In an annual list of the top 10 threats to global health, a growing lack of vaccinations is featured alongside other threats to global health like ebola and climate change.
The World Health Organization (WHO), which is funded and supported by the United Nations, released its 2019 list of top threats to global health this week. While air pollution/climate change and the global influenza pandemic topped the list, what the WHO calls “vaccine hesitancy” also made the top 10.
“Vaccination is one of the most cost-effective ways of avoiding disease – it currently prevents 2-3 million deaths a year, and a further 1.5 million could be avoided if global coverage of vaccinations improved,” the WHO wrote. “The reasons why people choose not to vaccinate are complex; a vaccines advisory group to WHO identified complacency, inconvenience in accessing vaccines, and lack of confidence are key reasons underlying hesitancy.”
“Health workers, especially those in communities, remain the most trusted advisor and influencer of vaccination decisions, and they must be supported to provide trusted, credible information on vaccines,” the WHO continued.
In the United States, there is a growing movement spurred on by celebrities like Robert De Niro and Robert F. Kennedy Jr., spreading fear about how vaccinations may be tied to the development of autism. As Vox reported in 2017, De Niro — whose son is autistic — once tried to screen a documentary propagated the debunked theory that vaccinations for children to prevent disease are linked to autism.
Last year, the Tribeca Film Festival, which he co-founded, greenlit the screening of Vaxxed, an anti-vaccine film by the discredited physician-researcher Andrew Wakefield. Wakefield authored a retracted paper claiming the measles-mumps-rubella vaccine increases the risk of autism. The blowback from the scientific community was so fierce, De Niro withdrew the film from the festival — a move that was referred to as “censorship” at the event today.
As the Centers for Disease Control and Prevention wrote, there is no proven link between vaccinations and Autism Spectrum Disease (ASD). In its debunking of that theory, the CDC cited a 2013 study that found the human body reacted the same to vaccines when comparing children who had developed autism to children without autism. This shows that the development of autism is unrelated to whether or not a child was vaccinated.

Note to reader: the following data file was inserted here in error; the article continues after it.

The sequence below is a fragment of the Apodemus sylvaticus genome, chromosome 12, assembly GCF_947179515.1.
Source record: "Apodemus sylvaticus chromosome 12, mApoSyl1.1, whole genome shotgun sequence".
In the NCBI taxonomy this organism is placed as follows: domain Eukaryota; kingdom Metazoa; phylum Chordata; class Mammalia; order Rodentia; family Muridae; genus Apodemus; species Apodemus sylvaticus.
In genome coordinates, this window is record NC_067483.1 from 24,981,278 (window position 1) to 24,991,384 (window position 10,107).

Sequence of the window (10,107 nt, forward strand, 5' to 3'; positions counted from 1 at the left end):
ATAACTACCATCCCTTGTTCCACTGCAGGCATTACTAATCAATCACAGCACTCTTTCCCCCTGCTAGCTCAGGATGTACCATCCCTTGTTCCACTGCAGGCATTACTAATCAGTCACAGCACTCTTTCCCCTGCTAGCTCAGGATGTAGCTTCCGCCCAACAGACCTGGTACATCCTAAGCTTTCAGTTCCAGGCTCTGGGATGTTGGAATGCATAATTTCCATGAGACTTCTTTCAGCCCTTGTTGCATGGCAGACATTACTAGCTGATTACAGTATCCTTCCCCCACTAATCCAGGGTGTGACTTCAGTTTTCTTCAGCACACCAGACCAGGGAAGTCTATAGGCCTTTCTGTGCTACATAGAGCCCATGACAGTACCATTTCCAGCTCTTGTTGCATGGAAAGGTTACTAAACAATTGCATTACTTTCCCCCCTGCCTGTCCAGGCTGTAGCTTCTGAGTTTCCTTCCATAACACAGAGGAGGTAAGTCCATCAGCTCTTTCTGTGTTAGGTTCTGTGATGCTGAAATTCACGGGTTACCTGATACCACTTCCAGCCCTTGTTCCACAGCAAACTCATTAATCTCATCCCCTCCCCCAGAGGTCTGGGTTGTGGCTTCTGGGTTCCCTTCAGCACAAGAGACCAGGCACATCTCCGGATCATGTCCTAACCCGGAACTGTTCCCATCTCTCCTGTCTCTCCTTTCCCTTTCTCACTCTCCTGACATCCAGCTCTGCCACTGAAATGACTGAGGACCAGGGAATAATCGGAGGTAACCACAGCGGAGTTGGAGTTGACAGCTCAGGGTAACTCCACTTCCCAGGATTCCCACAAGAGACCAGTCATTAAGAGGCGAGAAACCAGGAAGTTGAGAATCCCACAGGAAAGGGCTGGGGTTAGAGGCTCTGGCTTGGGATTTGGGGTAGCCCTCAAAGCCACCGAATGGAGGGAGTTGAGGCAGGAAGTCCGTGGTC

“The study looked at the number of antigens (substances in vaccines that cause the body’s immune system to produce disease-fighting antibodies) from vaccines during the first two years of life. The results showed that the total amount of antigen from vaccines received was the same between children with ASD and those that did not have ASD,” the CDC wrote, adding that there was also no connection between ingredients in vaccinations and ASD.
As the WHO wrote in its list of threats to global health, the drop in vaccinations has already had severe effects on the general public. Measles is on the rise, marking a 30 percent year-over-year increase in the number of cases between 2016 and 2017, when there were nearly seven million confirmed cases of the disease. In August of 2018, HCA Healthcare reported that there were approximately 150 confirmed cases of measles in the U.S. in 22 states. That number could be higher today, as measles is highly communicable.
In 2019, the organization is vowing to defeat cervical cancer by encouraging the HPV vaccine in young adults. The WHO is also making efforts to eradicate poliovirus in Afghanistan and Pakistan by vaccinating every new child.
Tom Cahill is a contributor for Grit Post who covers political and economic news. He lives in Bend, Oregon. Send him an email at tom DOT v DOT cahill AT gmail DOT com.